More women are turning to medicinal cannabis for relief from the painful symptoms of endometriosis.
The chronic inflammatory condition affects about 10% of women in New Zealand and worldwide.
Symptoms include pelvic pain, abnormal menstrual bleeding, bowel-related issues, constant tiredness and fatigue, and discomfort during and after sex.
For many women, symptoms can be debilitating and difficult to manage.
While there are approved treatments for endometriosis, such as common painkillers and hormone treatment, they’re not always effective and some women experience undesirable side effects.
Medical cannabis is proving to be a popular choice for women with endometriosis.
Studies are finding that high numbers of endometriosis patients are using cannabis to help with pain, sleep, nausea and vomiting, and more.
And scientists have identified the Endocannabinoid System (ECS) as a potential mechanism for treating endometriosis and managing its symptoms.
While there’s a lack of clinical research into cannabis and endometriosis, there’s a mounting body of anecdotal evidence from women all over the world.
If you’re quietly suffering from endometriosis, you may want to consider talking to your doctor about getting a prescription for medicinal cannabis.
What is endometriosis? More than period pain
Endometriosis is a chronic inflammatory condition in which tissue that normally lines the uterus grows outside the uterus, usually on the ovaries, bowel, or tissue lining the pelvis.
It can be difficult to diagnose because the symptoms are similar to — and often coincide with — painful menstrual cycles.
Some women assume their symptoms are “normal” or are told they are “part of being a woman”.
It can take years, in some cases, to get a diagnosis.
If you have particularly painful periods or severe discomfort in your pelvic region, during or after sex, or during bowel movements, you should talk to your doctor.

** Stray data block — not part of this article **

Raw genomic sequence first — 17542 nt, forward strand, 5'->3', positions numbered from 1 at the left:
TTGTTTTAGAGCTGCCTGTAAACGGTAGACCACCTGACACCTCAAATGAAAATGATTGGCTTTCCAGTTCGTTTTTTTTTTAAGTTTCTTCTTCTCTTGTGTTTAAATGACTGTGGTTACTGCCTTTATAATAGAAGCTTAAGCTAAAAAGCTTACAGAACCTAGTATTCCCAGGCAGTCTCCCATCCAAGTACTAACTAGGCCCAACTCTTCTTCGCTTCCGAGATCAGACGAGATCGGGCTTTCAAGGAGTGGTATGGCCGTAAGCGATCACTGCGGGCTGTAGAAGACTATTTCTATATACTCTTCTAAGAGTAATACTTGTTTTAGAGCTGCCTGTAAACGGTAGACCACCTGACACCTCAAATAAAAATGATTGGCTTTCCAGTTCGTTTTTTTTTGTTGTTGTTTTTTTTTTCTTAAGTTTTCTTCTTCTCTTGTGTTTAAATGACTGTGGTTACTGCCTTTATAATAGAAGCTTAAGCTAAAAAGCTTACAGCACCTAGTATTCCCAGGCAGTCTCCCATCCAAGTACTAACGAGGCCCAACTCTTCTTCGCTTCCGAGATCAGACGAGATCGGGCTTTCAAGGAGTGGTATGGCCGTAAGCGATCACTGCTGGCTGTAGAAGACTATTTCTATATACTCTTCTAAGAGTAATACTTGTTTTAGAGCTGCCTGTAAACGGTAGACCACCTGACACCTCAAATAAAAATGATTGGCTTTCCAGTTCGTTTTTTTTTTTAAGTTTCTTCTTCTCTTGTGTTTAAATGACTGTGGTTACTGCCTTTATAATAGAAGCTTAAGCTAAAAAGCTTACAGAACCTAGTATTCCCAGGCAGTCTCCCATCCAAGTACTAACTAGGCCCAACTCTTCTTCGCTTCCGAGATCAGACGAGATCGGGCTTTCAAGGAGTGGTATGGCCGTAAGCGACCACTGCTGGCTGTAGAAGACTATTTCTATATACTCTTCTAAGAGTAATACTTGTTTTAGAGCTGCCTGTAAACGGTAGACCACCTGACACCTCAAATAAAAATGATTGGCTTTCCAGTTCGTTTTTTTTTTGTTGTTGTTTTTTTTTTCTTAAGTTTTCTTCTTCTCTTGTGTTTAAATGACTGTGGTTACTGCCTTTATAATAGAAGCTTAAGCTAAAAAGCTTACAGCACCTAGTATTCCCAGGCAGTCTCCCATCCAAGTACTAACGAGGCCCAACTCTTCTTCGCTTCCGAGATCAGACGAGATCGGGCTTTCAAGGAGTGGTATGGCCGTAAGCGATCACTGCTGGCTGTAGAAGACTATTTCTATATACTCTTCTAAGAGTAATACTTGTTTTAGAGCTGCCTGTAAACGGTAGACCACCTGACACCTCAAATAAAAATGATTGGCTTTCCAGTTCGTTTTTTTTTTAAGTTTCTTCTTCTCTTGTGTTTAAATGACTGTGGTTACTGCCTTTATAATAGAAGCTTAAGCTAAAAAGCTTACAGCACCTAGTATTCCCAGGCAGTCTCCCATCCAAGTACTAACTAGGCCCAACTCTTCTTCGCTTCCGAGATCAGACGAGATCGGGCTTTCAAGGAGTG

Endometriosis is common, but it’s certainly not “normal” or “part of being a woman”.
And the potential consequences of delayed diagnosis and treatment, such as difficulty getting pregnant, infertility, and cognitive impairment, are not to be taken lightly.
Treatments for endometriosis
There are many different treatment options for endometriosis. Finding the right one for you will depend on the severity of your symptoms, age, potential side effects, and personal preference.
- Painkillers: Non-steroidal anti-inflammatory drugs (NSAIDs), such as ibuprofen, are the most common starting point for endometriosis patients.
- Hormone treatment: The contraceptive pill is commonly recommended to regulate periods and sometimes relieve other symptoms.
- Surgery: Surgical treatment (laparoscopic excision) to remove endometriosis lesions and adhesions is considered the “gold standard” approach.
- Lifestyle changes: Regular exercise and dietary changes, such as a low FODMAPS diet, are often recommended.
Many patients will find relief using one or more of these treatments.
However, they all come with caveats and potential adverse effects.
More women are finding medicinal cannabis is the most effective treatment for endometriosis symptoms.